We have two great lists for that, but one advantage the G6 has is its design. I can confidently say it’s the most well-built in its price range.

Hands-On

Huawei Mate 20 Pro Hands-on: Best phone of 2018?

Huawei outdoes itself again

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In an industry where incremental updates are the new norm, Huawei manages to wow us again — barely a year after the release of the P20 Pro. The Chinese company is back with the Mate 20 and Mate 20 Pro which might just be the best among the best this year.

In this video, we go over the phones’ new designs, updated cameras, and new memory card format. We also go through the differences between the Huawei Mate 20 and Mate 20 Pro.

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Hands-On

Razer Phone 2 Hands-on

A pocketable gaming rig with flagship features

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Razer has improved last year’s model, and from the looks of it, we might just have a phone that not only gamers would want to use. This is our Razer Phone 2 hands-on.

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Gaming

Razer Phone 2 hands-on: Not only for gamers

All glass, all power

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Last year, Razer — the company known for gaming notebooks and peripherals — released a smartphone designed specifically for gamers, with features like loud front-firing stereo speakers, a brilliant display with fast refresh rates, and all the power to run your favorite games.

And just like that the gaming smartphone category was born.

This year, new competitors like the ASUS ROG Phone and ZTE Nubia Red Magic have cropped up. But Razer is back with an update! And from the looks of it, we might just have a phone that not only gamers would want to use.

At first glance, the Razer Phone 2 looks very much like last year’s model. It’s the same size, has the same boxy shape, and the same front-firing speakers on both its forehead and chin.

But turn it around and you’ll know it’s completely different. The 12-megapixel dual-camera setup (one has a 2x telephoto lens) is in a new place, and the back is now glass instead of aluminum.

In my briefing with Razer, I was told the decision on glass was to enable faster connectivity speeds — Gigabit LTE, to be exact — and to enable wireless charging.

Plus, they sell this wireless charging stand separately with cool RGB lighting underneath!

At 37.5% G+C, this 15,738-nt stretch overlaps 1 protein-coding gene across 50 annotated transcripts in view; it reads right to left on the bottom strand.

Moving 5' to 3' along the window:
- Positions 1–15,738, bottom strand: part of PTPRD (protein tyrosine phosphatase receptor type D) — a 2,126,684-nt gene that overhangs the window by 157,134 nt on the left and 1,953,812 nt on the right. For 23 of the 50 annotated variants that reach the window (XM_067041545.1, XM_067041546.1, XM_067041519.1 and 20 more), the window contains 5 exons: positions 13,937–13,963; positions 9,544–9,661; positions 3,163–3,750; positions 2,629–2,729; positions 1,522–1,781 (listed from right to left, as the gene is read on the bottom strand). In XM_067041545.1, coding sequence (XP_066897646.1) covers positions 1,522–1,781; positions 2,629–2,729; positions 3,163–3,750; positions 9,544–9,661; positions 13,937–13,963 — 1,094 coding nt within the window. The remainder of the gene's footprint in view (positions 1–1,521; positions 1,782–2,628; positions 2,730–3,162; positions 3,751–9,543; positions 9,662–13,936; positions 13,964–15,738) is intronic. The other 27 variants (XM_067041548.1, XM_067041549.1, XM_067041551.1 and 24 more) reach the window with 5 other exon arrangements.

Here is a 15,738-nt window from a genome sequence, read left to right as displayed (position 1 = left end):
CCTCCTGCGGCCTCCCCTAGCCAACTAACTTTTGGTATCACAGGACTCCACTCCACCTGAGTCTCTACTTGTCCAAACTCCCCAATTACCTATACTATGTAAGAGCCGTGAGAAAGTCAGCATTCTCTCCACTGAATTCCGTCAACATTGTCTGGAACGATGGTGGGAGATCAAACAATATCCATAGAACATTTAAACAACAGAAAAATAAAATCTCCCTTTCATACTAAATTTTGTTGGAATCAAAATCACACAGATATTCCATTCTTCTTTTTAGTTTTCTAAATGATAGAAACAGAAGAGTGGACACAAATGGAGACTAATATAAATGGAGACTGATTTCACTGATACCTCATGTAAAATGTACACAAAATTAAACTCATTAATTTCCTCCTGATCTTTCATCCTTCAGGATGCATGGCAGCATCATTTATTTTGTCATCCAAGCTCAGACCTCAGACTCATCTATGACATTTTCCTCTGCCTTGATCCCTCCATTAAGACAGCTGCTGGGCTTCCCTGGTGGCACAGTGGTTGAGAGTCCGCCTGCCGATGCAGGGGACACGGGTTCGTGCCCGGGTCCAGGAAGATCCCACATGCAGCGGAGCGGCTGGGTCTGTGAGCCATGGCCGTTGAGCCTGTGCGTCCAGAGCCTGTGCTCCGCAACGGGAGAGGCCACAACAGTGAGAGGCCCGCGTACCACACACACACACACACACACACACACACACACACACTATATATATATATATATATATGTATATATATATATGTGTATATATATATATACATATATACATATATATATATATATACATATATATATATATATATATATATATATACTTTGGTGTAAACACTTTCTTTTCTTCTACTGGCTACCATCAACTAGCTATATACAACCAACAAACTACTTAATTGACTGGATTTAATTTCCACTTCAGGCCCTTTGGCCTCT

But you know what’s really cool? The Razer logo on the phone’s back lights up. Not just with Razer’s signature green, but any color of the rainbow! All of which can be managed with an app.

One thing that was really important to Razer this time around was to build not just a gaming phone, but also a flagship phone. So this year, they set out to improve the Razer Phone 2’s cameras.

The phone has got new Sony image sensors and better post-processing software, which are supposed to improve photo quality that, they say, should be able to compete with other flagships.

The camera app too has been updated — made simpler and easier to use. And for those who like it, there’s even beauty mode on the front-facing 8-megapixel camera.

Of course, all of what makes the Razer Phone 2 a great gaming phone is here.

The screen’s refresh rate is still a crazy 120Hz, but the panel has been improved further with even better dynamic range, whether you’re watching YouTube, an HDR movie on Netflix, or playing PUBG, which runs great on this device as can be expected from its pretty specced-up configuration.

This includes a high-end Snapdragon 845 processor, 8GB of memory, 64GB of expandable storage, and a hefty 4000mAh battery. All these power what you see on the 5.7-inch IGZO LCD and its 1440p resolution. Keeping everything cool is Razer’s vapor chamber cooling system.

With the official case on

So, is the Razer Phone 2 your GadgetMatch? Of course, you’ll have to wait till we finish our full review to find out whether or not the Razer Phone 2 lives up to its hype. But from the limited time that I had with the device, I think it has plenty of potential.